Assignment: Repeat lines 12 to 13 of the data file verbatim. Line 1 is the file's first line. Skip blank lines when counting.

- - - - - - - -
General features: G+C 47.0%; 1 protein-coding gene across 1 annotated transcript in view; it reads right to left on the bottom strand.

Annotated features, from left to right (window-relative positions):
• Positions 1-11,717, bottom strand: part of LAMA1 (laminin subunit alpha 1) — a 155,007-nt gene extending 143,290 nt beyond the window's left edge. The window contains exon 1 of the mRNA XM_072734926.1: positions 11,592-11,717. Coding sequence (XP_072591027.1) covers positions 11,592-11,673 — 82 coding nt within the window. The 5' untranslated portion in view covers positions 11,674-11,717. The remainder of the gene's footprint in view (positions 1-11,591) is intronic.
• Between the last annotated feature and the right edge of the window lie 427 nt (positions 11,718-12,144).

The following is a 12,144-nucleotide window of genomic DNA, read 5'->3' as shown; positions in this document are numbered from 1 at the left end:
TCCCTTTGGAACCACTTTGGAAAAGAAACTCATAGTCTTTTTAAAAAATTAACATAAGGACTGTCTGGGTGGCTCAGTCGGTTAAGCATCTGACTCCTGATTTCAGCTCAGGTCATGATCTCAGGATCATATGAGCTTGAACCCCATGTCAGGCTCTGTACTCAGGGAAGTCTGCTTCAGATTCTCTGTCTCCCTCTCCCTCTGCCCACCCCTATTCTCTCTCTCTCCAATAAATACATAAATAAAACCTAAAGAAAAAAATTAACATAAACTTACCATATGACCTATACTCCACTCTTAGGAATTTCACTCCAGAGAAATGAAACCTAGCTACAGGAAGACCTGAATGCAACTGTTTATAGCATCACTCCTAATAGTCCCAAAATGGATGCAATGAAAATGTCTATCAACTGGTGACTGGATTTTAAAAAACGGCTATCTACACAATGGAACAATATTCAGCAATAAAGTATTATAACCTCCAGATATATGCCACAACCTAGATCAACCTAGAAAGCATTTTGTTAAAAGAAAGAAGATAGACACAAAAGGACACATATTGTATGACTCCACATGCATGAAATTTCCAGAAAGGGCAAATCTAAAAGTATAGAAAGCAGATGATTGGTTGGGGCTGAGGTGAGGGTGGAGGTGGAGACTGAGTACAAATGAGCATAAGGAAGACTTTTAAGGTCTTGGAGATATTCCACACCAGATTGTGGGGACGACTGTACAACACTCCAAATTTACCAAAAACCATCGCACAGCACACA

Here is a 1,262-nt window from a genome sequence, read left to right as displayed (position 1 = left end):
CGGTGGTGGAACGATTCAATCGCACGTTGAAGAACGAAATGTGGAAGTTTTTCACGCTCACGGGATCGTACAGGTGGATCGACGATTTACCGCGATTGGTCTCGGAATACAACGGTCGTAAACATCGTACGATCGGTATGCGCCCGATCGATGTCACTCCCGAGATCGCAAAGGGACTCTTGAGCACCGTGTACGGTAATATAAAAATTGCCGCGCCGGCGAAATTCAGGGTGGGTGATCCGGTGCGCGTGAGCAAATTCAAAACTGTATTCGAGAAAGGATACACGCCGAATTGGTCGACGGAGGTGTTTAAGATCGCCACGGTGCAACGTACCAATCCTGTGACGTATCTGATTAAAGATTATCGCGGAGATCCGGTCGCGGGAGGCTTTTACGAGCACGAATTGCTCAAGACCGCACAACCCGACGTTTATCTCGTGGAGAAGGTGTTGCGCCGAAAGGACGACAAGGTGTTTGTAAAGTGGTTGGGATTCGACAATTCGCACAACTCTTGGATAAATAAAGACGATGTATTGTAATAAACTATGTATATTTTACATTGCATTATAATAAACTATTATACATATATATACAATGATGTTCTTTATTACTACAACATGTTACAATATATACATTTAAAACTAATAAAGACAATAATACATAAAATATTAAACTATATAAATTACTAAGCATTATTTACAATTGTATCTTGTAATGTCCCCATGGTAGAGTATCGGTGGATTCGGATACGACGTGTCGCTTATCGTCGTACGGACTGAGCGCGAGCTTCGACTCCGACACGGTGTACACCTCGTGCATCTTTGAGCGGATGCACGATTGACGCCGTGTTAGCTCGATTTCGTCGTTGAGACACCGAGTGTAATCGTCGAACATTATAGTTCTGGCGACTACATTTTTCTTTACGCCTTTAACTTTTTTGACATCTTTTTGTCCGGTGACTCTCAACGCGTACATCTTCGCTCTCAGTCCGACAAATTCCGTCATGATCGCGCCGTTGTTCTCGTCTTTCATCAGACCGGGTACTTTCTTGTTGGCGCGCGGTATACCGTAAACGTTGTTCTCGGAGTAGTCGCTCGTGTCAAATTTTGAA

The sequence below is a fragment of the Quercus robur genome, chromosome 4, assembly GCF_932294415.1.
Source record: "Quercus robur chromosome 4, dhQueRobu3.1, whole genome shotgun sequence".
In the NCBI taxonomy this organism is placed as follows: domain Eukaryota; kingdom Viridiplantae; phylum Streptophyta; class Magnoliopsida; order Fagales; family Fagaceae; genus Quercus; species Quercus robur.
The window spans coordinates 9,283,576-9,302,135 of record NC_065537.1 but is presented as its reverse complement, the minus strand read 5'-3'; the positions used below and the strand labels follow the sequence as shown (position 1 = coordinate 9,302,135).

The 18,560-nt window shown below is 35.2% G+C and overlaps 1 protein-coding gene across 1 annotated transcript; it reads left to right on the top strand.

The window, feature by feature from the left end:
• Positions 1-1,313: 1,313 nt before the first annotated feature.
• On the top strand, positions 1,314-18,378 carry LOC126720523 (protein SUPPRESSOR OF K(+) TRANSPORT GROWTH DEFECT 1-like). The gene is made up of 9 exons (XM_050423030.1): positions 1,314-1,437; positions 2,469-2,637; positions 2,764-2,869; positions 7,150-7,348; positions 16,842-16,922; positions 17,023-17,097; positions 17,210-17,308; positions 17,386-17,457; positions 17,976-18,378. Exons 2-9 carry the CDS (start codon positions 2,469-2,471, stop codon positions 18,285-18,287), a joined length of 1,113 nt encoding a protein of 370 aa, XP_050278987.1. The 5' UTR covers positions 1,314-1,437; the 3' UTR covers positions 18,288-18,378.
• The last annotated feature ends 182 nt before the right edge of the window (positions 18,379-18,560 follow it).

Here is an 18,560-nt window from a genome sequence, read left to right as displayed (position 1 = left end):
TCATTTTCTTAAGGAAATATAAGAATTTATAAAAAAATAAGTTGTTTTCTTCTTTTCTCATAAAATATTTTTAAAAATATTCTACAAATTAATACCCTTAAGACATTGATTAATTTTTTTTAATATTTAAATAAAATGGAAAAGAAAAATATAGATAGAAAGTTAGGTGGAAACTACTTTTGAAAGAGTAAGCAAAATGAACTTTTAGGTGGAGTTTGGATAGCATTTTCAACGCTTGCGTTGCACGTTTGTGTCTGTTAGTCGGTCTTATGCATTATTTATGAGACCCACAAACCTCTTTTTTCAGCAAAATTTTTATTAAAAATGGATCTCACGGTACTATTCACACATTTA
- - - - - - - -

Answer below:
The window spans coordinates 9,283,576-9,302,135 of record NC_065537.1 but is presented as its reverse complement, the minus strand read 5'-3'; the positions used below and the strand labels follow the sequence as shown (position 1 = coordinate 9,302,135).

The 18,560-nt window shown below is 35.2% G+C and overlaps 1 protein-coding gene across 1 annotated transcript; it reads left to right on the top strand.